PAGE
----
Welsh pharmacies have become the first in the UK to offer the morning-after pill (MAP) free of charge over the counter.
And pharmacists will be allowed to give the MAP to under-16s if they believe it is “clinically appropriate”.
The controversial move has come in for strong criticism, being labelled as “ill-thought out”, “knee-jerk” and meaning that girls will become “even less responsible about sexuality”.
The morning-after pill can cause an early stage abortion.
Peter Saunders, CEO of the Christian Medical Fellowship, criticised the move as being “underpinned by the dangerous assumption that there is no right or wrong in teenage sexual activity – just choice”.
He continued: “This assumption has led to a values-free framework in which the rate of unplanned pregnancies and sexually transmitted disease amongst teenagers is the highest in Europe.”
He added: “This latest move is sadly yet another unfortunate, ill-thought out knee-jerk government response to Britain’s spiraling epidemic of unplanned pregnancy, abortion and sexually transmitted disease amongst teenagers and will only make matters worse.”
Josephine Quintavalle, of Comment on Reproductive Ethics, said: “It’s absolutely the wrong way to address the problems of high rates of teenage pregnancy in Wales. The idea that young girls can just walk into a chemist will mean they become even less responsible about sexuality.”
The change will initially affect 700 pharmacies but will gradually lead to the MAP becoming available at all pharmacies and supermarkets across Wales.
In the rest of the UK the MAP is free from some sexual health clinics, as well as on prescription from a GP, but Wales is the first place in the UK to offer it free of charge on the high street.
In recent research studying England, Professor David Paton and Professor Sourafel Girma found that handing out free MAPs to teenage girls did nothing to reduce teen pregnancies and may have led to diagnoses of sexually transmitted infections (STIs) going up.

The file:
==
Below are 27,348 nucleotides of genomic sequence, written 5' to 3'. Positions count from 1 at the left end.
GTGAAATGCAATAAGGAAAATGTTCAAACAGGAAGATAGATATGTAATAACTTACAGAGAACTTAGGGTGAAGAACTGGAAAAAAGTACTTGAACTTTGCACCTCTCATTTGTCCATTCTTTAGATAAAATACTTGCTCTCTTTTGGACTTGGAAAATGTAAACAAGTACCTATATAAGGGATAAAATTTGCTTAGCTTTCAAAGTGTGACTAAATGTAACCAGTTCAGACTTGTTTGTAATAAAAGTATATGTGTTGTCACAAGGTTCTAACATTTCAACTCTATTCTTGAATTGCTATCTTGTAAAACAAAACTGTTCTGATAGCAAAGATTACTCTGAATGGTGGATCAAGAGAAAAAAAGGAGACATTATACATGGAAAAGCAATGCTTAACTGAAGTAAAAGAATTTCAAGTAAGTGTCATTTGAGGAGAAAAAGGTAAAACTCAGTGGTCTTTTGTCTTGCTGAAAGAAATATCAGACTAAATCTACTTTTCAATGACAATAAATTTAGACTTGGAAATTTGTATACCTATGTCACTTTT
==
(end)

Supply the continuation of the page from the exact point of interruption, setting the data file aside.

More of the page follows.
Increased and easier access to the MAP was a key part of the previous Labour Government’s Teenage Pregnancy Strategy.
The professors’ study compared areas of England where the programme was introduced with others that either declined to provide the morning-after pill for free, or did so at a later date.
The study found that rates of pregnancy among teenage girls remained the same, but STI diagnoses increased by five per cent in areas where the MAP was available for free.
In November last year the Welsh Assembly Government announced that primary schools in Wales would not be forced to teach sex and relationship education (SRE) if they did not want to.
But at the same time it was set to inject yet more funding into its controversial sexual health programme.
In 2009 the Assembly held a public consultation on SRE for primary schools, raising concerns that they were intending to make the subject compulsory for children as young as five.
But after much public opposition ministers reaffirmed that SRE was not compulsory for primary schools.